The inside story of the Glazers role at Man United told in new book

EXCLUSIVE Sir Alex Ferguson’s private JOKE that allowed the Glazers to seize control, the mistake fans can’t forgive them for… and why Sir Jim Ratcliffe isn’t the answer: The incredible story of Man United’s decline laid bare in new book

  • Man United supporters have endured 18 years of decline under the Glazer family
  • A new book, The World’s Biggest Cash Machine, delves into their time as owners
  • Manchester United fans must be DREADING Anfield trip – It’s All Kicking Off 

It is now 18 years that the fans of Manchester United have had to put up with the Glazers as owners. Almost two decades of decline and decay of their club. Almost two decades of protests and vitriol.

The American family have saddled the club with debt, lined their own pockets in the process and overseen one of the most lamentable chapters in the club’s history as their slide from the pantheon of European heavyweights continues to gather pace.

It is anything but amusing to those who fill Old Trafford week in, week out. Funny then, that their reign should have come about courtesy of a private joke between Sir Alex Ferguson and shareholders John Magnier and JP McManus.

That is just one of the jaw-dropping revelations in a new book detailing the Glazers and their time in charge of United. The World’s Largest Cash Machine has been written by Chris Blackhurst, a former journalist who has picked through the details of the last 20 years and beyond to understand just how one of the world’s biggest brands ended up in the hands of a little-known family based in Florida.

The book explains how, after initial push back from the lofty world of horse racing, Ferguson and his companions concocted an elaborate ruse to allow the then-United manager to speak at an owners’ function.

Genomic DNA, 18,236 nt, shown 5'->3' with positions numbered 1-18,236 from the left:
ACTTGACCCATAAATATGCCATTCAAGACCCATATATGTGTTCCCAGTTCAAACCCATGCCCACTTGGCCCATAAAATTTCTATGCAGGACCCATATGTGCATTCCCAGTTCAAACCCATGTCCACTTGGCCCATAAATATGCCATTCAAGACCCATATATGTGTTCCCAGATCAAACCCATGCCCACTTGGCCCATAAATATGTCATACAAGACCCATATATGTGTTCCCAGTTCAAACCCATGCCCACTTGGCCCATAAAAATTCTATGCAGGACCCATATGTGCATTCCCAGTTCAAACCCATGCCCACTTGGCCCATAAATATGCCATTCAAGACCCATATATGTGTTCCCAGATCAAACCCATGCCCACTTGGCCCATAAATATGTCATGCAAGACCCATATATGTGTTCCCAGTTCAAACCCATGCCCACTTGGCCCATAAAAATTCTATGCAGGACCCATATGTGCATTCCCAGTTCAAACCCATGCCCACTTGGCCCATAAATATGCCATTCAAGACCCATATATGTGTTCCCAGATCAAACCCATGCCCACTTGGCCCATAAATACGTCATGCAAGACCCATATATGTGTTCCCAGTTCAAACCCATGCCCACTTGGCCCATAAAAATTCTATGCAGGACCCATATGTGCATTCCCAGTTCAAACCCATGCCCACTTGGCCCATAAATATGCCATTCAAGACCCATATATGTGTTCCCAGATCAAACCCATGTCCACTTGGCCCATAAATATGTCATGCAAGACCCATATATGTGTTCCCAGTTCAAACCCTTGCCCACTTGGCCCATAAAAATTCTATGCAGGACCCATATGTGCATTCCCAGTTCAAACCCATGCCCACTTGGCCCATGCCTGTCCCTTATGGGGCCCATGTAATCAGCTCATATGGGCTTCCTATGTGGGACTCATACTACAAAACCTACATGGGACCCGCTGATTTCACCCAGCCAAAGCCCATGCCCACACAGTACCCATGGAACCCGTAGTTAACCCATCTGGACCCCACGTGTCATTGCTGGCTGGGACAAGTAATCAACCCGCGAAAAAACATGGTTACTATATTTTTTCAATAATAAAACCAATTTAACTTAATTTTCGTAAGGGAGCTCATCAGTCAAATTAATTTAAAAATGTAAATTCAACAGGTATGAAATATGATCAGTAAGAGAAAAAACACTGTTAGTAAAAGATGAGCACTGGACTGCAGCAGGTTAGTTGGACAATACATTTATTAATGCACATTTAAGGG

A new book has detailed how the Glazers came to power at Manchester United 18 years ago

Sir Alex Ferguson won his last title under the Glazers, and unwittingly helped them seize power

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That plan included putting Sir Alex down as the owner of Rock of Gibraltar, the legendary horse whose success would eventually lead to an irreparable dispute between the Scotsman and his Irish acquaintances.

It was this dispute that created the perfect storm, allowing the Glazers to swoop in and seize control at United.

‘The Glazers kind of essentially took advantage of a moment in time,’ says Blackhurst. ‘The story of how they actually got the shares is an incredible story.

‘The more I looked into it, the more incredible it became, you know, what started as a really a joke.

‘In order to do the after-dinner speech, [Ferguson] had to be registered as the owner of a racehorse. It started from that a bit of fun by John Magnier who was annoyed that they’d rejected Ferguson as a speaker.

‘So they set out to find him a horse. And the problem was, of course, the horse was too damn good.’

Blackhurst’s extensive research for the book saw him seek out the thoughts United’s most ardent and vocal supporters, as he sought to understand their disdain for the Glazers – and their lack of success in getting their message across.

Blackhurst points to the fact that there were plenty of other owners within the Premier League of a similar profile that enjoyed strong links with the fanbases of the clubs they’d bought.